While non-immigrant visa applicants have been required to disclose social media handles on their DS-160 Online Application since June 2019, certain visa holders such as those entering the United States on B-1/ B-2 visitor visas and F-1 student visas have reported an increased number of entry refusals because of other people’s social media accounts.
The latest case saw a Palestinian national living in Lebanon who was traveling to the United States on an F-1 student visa where he was scheduled to begin his freshman year at Harvard University. Upon arriving at Boston Logan International Airport, 17-year old Isamil Ajjawi was allegedly questioned by U.S. Customs and Border Protection (CBP) for his religious beliefs. According to Ajjawi, CBP officers searched his electronic devices and took issue with his friends social media activity. Ajjawi’s F-1 student visa was cancelled and he was immediately sent back to Lebanon.
On an average day, roughly 1.13 million passengers are processed entry by CBP and airports, seaports, and land crossings while roughly 800 passengers are refused admission at the Port of Entry. Sometimes, refusing to admit a passenger is clear such as material misrepresentation when applying for a non-immigrant visa or previous violations while inside the United States such as unauthorized work. Other times however, CBP offers no specific reasons and the decision to refuse a non-immigrant visa holder from entering the United States is non-appealable.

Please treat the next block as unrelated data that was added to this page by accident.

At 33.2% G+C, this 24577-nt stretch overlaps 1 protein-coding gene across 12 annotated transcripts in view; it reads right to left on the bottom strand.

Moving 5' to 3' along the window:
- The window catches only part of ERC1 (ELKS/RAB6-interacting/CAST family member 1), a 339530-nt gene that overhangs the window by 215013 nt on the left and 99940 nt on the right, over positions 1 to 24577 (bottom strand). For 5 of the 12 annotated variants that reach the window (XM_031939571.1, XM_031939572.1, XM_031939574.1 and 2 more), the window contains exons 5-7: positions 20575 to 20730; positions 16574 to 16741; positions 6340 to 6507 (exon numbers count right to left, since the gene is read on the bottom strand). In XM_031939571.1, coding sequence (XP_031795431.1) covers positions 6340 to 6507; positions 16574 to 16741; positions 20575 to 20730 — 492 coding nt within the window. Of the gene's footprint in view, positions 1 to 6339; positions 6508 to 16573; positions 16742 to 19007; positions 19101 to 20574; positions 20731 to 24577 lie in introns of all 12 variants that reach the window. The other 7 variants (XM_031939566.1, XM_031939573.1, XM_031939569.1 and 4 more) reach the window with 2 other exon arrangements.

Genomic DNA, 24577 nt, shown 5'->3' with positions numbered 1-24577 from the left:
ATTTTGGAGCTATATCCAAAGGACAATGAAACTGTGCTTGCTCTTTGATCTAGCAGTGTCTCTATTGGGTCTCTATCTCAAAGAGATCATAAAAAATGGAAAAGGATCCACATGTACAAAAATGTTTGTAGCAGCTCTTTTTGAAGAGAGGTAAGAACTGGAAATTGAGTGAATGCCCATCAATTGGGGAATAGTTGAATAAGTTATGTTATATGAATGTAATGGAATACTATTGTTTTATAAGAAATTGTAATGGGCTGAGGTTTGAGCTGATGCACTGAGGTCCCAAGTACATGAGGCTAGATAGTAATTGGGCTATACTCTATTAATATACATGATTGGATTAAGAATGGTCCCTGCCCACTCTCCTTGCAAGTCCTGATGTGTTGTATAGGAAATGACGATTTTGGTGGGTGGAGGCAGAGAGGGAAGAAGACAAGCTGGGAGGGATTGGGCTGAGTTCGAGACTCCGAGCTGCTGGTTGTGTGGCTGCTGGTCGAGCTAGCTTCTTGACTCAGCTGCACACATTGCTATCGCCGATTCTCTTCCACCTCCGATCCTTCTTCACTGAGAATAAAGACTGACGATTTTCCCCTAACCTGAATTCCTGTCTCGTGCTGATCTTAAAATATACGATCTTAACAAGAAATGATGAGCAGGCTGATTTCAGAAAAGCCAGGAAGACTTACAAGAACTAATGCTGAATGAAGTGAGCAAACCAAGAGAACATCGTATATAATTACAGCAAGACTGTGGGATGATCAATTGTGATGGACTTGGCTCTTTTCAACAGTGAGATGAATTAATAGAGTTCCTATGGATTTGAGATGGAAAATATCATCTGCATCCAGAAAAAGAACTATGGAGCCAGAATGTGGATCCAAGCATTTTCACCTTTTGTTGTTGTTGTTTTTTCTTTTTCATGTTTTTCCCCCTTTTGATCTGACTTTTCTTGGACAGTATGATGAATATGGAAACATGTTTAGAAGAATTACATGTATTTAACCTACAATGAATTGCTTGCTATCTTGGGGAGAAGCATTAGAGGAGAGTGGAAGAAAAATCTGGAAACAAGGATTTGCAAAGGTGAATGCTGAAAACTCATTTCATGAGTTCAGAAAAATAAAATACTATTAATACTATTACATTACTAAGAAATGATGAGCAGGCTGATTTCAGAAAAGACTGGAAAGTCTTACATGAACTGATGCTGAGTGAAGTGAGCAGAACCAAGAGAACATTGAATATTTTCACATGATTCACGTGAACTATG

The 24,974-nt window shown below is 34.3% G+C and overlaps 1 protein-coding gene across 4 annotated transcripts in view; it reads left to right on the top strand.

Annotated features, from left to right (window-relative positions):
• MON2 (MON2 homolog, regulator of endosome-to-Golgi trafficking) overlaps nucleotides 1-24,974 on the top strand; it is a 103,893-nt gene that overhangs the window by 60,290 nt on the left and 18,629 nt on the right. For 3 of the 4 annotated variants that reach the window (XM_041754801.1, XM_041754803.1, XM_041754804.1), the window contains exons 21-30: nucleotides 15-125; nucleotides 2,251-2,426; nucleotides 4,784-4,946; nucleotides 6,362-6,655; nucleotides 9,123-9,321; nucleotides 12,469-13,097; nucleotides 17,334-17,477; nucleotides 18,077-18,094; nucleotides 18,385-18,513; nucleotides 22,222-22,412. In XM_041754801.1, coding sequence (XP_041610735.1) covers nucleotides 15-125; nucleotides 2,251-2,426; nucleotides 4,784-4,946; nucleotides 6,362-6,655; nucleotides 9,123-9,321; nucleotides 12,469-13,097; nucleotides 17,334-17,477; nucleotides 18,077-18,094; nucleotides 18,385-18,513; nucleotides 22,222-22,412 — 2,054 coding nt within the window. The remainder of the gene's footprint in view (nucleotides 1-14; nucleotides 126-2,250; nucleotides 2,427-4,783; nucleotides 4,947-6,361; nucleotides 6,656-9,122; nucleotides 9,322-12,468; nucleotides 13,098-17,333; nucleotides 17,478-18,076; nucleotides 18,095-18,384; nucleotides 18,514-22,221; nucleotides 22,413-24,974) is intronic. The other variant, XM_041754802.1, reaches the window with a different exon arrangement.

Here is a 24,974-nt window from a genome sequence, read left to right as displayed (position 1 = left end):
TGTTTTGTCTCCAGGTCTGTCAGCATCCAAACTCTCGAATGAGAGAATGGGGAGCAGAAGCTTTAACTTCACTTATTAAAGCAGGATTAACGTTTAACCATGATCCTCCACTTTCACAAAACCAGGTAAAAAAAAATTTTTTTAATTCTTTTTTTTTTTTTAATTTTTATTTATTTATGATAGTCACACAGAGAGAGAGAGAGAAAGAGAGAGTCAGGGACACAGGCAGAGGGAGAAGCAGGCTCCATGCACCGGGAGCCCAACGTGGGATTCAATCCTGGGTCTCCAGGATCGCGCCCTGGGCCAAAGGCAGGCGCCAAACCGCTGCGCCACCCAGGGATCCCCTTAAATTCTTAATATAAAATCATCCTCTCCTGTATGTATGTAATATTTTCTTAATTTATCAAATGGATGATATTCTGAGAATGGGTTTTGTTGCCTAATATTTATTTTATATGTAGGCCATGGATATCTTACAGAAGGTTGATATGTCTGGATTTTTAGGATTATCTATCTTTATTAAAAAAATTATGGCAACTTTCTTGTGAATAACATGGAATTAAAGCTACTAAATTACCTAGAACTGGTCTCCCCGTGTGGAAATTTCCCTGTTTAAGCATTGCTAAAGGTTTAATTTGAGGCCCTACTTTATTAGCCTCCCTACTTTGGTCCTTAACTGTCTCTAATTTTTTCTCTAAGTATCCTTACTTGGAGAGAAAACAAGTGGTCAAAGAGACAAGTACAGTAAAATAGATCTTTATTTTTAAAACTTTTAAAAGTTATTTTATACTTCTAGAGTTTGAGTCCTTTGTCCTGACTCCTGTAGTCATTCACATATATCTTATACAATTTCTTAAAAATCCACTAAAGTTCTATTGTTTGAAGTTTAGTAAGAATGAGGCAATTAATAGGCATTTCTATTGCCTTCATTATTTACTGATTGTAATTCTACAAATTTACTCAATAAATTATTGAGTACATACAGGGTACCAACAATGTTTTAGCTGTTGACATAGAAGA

If you are from Vietnam, the Philippines or Taiwan and have been refused entry to the United States, contact our U.S. immigration lawyers in Ho Chi Minh City, Manila and Taipei for expert advice.